Comments: The lightest of the bitters. Also known as just “bitter.” Some modern variants are brewed exclusively with pale malt and are known as golden or summer bitters. Most bottled or kegged versions of UK-produced bitters are higher-alcohol versions of their cask (draught) products produced specifically for export. The IBU levels are often not adjusted, so the versions available in the US often do not directly correspond to their style subcategories in Britain. This style guideline reflects the “real ale” version of the style, not the export formulations of commercial products.

History: Originally a draught ale served very fresh under no pressure (gravity or hand pump only) at cellar temperatures (i.e., “real ale”). Bitter was created as a draught alternative (i.e., running beer) to country-brewed pale ale around the start of the 20th century and became widespread once brewers understood how to “Burtonize” their water to successfully brew pale beers and to use crystal malts to add a fullness and roundness of palate.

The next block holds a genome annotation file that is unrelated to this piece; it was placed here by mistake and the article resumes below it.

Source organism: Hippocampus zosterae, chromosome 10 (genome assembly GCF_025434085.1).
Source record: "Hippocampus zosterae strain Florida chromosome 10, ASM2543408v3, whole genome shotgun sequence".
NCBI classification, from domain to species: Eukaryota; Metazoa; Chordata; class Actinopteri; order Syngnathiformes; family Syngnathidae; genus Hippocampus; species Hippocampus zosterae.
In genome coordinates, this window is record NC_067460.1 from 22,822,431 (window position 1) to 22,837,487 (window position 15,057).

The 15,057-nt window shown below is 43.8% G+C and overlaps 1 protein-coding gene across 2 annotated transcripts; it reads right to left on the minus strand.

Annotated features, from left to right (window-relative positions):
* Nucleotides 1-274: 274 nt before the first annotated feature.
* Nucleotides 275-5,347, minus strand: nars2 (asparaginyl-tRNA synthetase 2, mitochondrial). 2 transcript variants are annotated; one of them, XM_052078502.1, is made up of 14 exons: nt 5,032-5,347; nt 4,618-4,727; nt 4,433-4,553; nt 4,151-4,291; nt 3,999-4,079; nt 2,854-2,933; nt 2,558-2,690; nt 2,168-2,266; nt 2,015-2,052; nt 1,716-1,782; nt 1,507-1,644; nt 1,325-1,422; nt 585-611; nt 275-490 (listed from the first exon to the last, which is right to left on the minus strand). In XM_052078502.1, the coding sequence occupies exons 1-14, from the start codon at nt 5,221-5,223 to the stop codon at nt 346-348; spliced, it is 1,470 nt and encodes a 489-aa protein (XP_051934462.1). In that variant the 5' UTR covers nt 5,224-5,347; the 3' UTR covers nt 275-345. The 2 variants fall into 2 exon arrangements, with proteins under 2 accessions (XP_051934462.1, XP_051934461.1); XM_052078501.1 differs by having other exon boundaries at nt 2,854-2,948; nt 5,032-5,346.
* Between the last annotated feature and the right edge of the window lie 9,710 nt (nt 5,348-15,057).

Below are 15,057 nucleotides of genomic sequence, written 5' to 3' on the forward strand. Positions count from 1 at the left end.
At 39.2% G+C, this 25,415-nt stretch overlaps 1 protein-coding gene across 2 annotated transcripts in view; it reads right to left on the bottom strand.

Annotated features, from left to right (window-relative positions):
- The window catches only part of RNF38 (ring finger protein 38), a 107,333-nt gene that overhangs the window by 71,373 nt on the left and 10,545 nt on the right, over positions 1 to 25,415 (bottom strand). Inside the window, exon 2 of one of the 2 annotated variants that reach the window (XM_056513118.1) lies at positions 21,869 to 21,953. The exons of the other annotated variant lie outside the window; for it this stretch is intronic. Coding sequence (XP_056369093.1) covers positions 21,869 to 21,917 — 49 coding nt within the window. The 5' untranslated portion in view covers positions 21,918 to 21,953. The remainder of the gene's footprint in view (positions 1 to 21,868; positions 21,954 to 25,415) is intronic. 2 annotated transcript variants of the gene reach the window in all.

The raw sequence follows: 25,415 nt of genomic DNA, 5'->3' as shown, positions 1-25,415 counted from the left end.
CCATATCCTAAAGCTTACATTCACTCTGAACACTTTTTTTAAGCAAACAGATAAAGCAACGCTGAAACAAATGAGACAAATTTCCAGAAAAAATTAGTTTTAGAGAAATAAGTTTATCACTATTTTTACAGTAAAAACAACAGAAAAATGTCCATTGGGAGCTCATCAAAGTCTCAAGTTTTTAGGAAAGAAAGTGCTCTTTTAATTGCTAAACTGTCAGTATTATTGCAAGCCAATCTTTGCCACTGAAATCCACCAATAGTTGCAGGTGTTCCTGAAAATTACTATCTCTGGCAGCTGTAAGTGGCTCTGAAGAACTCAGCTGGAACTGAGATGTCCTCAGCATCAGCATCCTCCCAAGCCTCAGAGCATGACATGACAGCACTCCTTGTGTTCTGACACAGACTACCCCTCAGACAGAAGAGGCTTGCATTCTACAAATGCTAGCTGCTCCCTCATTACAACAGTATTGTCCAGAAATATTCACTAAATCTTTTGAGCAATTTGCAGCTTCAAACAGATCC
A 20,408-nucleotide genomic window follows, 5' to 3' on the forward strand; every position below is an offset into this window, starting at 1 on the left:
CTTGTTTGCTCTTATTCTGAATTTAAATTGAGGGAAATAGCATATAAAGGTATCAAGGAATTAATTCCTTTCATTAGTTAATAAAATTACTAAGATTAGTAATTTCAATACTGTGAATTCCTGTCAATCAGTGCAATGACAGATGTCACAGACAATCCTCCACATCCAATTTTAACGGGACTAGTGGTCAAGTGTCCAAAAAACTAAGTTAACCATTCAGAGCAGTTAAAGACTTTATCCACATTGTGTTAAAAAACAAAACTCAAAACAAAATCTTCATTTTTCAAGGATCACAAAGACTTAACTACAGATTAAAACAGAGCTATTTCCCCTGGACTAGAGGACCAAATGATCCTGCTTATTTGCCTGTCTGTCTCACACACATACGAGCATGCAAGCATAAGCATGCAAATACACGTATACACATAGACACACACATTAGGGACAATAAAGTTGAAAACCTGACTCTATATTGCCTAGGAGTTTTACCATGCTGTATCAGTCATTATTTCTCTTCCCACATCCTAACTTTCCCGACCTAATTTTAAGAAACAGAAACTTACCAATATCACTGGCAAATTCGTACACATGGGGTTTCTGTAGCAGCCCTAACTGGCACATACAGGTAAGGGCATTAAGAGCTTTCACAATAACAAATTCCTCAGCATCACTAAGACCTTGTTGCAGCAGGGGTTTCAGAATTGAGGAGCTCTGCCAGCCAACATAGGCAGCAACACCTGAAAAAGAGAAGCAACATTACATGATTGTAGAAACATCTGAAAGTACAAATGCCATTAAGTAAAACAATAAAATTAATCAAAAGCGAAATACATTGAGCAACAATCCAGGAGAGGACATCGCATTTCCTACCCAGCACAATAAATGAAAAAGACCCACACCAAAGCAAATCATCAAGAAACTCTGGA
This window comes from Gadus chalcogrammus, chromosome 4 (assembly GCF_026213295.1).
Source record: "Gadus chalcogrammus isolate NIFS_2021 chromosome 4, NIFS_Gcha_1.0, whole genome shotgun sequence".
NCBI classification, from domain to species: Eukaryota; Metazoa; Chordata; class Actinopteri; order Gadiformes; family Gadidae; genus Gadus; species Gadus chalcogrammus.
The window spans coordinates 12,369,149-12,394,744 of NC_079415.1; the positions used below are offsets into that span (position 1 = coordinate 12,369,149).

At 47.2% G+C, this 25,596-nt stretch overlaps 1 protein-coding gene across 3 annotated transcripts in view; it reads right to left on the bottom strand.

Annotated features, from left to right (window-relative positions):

Ingredients: Pale ale, amber, and/or crystal malts, may use a touch of black malt for color adjustment. May use sugar adjuncts, corn or wheat. English hops most typical, although American and European varieties are becoming more common (particularly in the paler examples). Characterful English yeast. Often medium sulfate water is used.

Vital Statistics: OG: 1.032 – 1.040
IBUs: 25 – 35 FG: 1.007 – 1.011
SRM: 4 – 14 ABV: 3.2 – 3.8%

Commercial Examples: Fuller’s Chiswick Bitter, Adnams Bitter, Young’s Bitter, Greene King IPA, Oakham Jeffrey Hudson Bitter (JHB), Brains Bitter, Tetley’s Original Bitter, Brakspear Bitter, Boddington’s Pub Draught

Good luck, Simon and Greg!